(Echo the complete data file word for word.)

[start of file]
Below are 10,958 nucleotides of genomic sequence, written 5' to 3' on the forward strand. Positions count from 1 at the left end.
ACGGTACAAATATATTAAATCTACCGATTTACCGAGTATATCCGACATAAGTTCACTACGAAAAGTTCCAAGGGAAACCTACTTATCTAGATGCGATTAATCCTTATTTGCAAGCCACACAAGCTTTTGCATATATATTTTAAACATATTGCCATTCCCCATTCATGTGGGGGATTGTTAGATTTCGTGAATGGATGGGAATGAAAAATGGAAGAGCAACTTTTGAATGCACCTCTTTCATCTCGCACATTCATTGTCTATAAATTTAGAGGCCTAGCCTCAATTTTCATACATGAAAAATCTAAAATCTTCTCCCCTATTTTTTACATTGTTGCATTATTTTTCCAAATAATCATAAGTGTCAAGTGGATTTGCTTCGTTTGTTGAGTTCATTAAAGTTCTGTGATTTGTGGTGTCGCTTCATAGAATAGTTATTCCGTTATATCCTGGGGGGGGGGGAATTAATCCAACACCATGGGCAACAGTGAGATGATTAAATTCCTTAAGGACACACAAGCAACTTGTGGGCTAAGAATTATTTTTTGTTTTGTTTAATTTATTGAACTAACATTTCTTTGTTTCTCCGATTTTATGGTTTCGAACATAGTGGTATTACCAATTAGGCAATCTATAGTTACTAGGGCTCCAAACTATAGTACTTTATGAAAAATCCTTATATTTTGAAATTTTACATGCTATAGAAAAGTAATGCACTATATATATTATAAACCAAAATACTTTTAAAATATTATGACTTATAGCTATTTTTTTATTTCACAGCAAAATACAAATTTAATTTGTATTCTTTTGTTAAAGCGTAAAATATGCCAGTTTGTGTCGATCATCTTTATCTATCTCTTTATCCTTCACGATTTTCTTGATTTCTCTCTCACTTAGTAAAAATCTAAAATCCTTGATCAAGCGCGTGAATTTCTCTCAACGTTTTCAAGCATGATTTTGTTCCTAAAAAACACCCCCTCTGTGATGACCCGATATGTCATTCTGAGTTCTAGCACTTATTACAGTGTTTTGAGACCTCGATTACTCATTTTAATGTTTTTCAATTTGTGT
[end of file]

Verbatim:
Below are 10,958 nucleotides of genomic sequence, written 5' to 3' on the forward strand. Positions count from 1 at the left end.
ACGGTACAAATATATTAAATCTACCGATTTACCGAGTATATCCGACATAAGTTCACTACGAAAAGTTCCAAGGGAAACCTACTTATCTAGATGCGATTAATCCTTATTTGCAAGCCACACAAGCTTTTGCATATATATTTTAAACATATTGCCATTCCCCATTCATGTGGGGGATTGTTAGATTTCGTGAATGGATGGGAATGAAAAATGGAAGAGCAACTTTTGAATGCACCTCTTTCATCTCGCACATTCATTGTCTATAAATTTAGAGGCCTAGCCTCAATTTTCATACATGAAAAATCTAAAATCTTCTCCCCTATTTTTTACATTGTTGCATTATTTTTCCAAATAATCATAAGTGTCAAGTGGATTTGCTTCGTTTGTTGAGTTCATTAAAGTTCTGTGATTTGTGGTGTCGCTTCATAGAATAGTTATTCCGTTATATCCTGGGGGGGGGGGAATTAATCCAACACCATGGGCAACAGTGAGATGATTAAATTCCTTAAGGACACACAAGCAACTTGTGGGCTAAGAATTATTTTTTGTTTTGTTTAATTTATTGAACTAACATTTCTTTGTTTCTCCGATTTTATGGTTTCGAACATAGTGGTATTACCAATTAGGCAATCTATAGTTACTAGGGCTCCAAACTATAGTACTTTATGAAAAATCCTTATATTTTGAAATTTTACATGCTATAGAAAAGTAATGCACTATATATATTATAAACCAAAATACTTTTAAAATATTATGACTTATAGCTATTTTTTTATTTCACAGCAAAATACAAATTTAATTTGTATTCTTTTGTTAAAGCGTAAAATATGCCAGTTTGTGTCGATCATCTTTATCTATCTCTTTATCCTTCACGATTTTCTTGATTTCTCTCTCACTTAGTAAAAATCTAAAATCCTTGATCAAGCGCGTGAATTTCTCTCAACGTTTTCAAGCATGATTTTGTTCCTAAAAAACACCCCCTCTGTGATGACCCGATATGTCATTCTGAGTTCTAGCACTTATTACAGTGTTTTGAGACCTCGATTACTCATTTTAATGTTTTTCAATTTGTGT